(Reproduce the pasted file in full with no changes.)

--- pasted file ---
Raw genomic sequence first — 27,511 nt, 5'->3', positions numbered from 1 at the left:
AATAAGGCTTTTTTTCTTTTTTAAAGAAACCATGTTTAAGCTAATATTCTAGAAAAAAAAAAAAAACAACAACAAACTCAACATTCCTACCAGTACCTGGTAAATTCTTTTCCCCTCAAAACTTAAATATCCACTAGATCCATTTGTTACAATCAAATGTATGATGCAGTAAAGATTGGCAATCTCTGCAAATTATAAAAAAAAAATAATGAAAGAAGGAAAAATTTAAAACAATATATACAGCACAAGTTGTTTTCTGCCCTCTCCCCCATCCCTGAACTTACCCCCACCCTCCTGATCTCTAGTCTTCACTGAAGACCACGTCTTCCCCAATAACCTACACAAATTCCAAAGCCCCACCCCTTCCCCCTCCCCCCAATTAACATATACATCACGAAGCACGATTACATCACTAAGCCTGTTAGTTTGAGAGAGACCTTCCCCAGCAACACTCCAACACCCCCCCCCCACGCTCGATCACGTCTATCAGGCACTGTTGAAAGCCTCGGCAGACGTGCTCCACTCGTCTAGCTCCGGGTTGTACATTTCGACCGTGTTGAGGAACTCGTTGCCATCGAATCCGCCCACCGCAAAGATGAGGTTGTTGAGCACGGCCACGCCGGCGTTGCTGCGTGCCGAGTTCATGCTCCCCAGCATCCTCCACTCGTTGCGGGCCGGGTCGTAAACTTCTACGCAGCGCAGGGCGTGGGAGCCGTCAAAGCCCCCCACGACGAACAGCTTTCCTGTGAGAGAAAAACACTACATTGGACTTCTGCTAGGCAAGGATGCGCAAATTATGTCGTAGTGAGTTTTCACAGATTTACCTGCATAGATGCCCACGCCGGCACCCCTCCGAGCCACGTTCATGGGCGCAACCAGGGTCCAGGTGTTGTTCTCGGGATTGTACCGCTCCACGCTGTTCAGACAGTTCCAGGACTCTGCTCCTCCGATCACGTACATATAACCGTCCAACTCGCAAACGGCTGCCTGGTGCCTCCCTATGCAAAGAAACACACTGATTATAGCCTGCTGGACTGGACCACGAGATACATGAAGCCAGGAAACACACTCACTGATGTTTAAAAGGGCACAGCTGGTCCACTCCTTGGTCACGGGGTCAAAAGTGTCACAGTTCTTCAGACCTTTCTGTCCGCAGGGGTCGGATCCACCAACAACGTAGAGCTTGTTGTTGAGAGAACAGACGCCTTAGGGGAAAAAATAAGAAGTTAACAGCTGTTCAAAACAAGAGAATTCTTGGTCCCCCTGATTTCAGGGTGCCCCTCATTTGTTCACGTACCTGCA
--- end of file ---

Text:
Raw genomic sequence first — 27,511 nt, 5'->3', positions numbered from 1 at the left:
AATAAGGCTTTTTTTCTTTTTTAAAGAAACCATGTTTAAGCTAATATTCTAGAAAAAAAAAAAAAACAACAACAAACTCAACATTCCTACCAGTACCTGGTAAATTCTTTTCCCCTCAAAACTTAAATATCCACTAGATCCATTTGTTACAATCAAATGTATGATGCAGTAAAGATTGGCAATCTCTGCAAATTATAAAAAAAAAATAATGAAAGAAGGAAAAATTTAAAACAATATATACAGCACAAGTTGTTTTCTGCCCTCTCCCCCATCCCTGAACTTACCCCCACCCTCCTGATCTCTAGTCTTCACTGAAGACCACGTCTTCCCCAATAACCTACACAAATTCCAAAGCCCCACCCCTTCCCCCTCCCCCCAATTAACATATACATCACGAAGCACGATTACATCACTAAGCCTGTTAGTTTGAGAGAGACCTTCCCCAGCAACACTCCAACACCCCCCCCCCACGCTCGATCACGTCTATCAGGCACTGTTGAAAGCCTCGGCAGACGTGCTCCACTCGTCTAGCTCCGGGTTGTACATTTCGACCGTGTTGAGGAACTCGTTGCCATCGAATCCGCCCACCGCAAAGATGAGGTTGTTGAGCACGGCCACGCCGGCGTTGCTGCGTGCCGAGTTCATGCTCCCCAGCATCCTCCACTCGTTGCGGGCCGGGTCGTAAACTTCTACGCAGCGCAGGGCGTGGGAGCCGTCAAAGCCCCCCACGACGAACAGCTTTCCTGTGAGAGAAAAACACTACATTGGACTTCTGCTAGGCAAGGATGCGCAAATTATGTCGTAGTGAGTTTTCACAGATTTACCTGCATAGATGCCCACGCCGGCACCCCTCCGAGCCACGTTCATGGGCGCAACCAGGGTCCAGGTGTTGTTCTCGGGATTGTACCGCTCCACGCTGTTCAGACAGTTCCAGGACTCTGCTCCTCCGATCACGTACATATAACCGTCCAACTCGCAAACGGCTGCCTGGTGCCTCCCTATGCAAAGAAACACACTGATTATAGCCTGCTGGACTGGACCACGAGATACATGAAGCCAGGAAACACACTCACTGATGTTTAAAAGGGCACAGCTGGTCCACTCCTTGGTCACGGGGTCAAAAGTGTCACAGTTCTTCAGACCTTTCTGTCCGCAGGGGTCGGATCCACCAACAACGTAGAGCTTGTTGTTGAGAGAACAGACGCCTTAGGGGAAAAAATAAGAAGTTAACAGCTGTTCAAAACAAGAGAATTCTTGGTCCCCCTGATTTCAGGGTGCCCCTCATTTGTTCACGTACCTGCA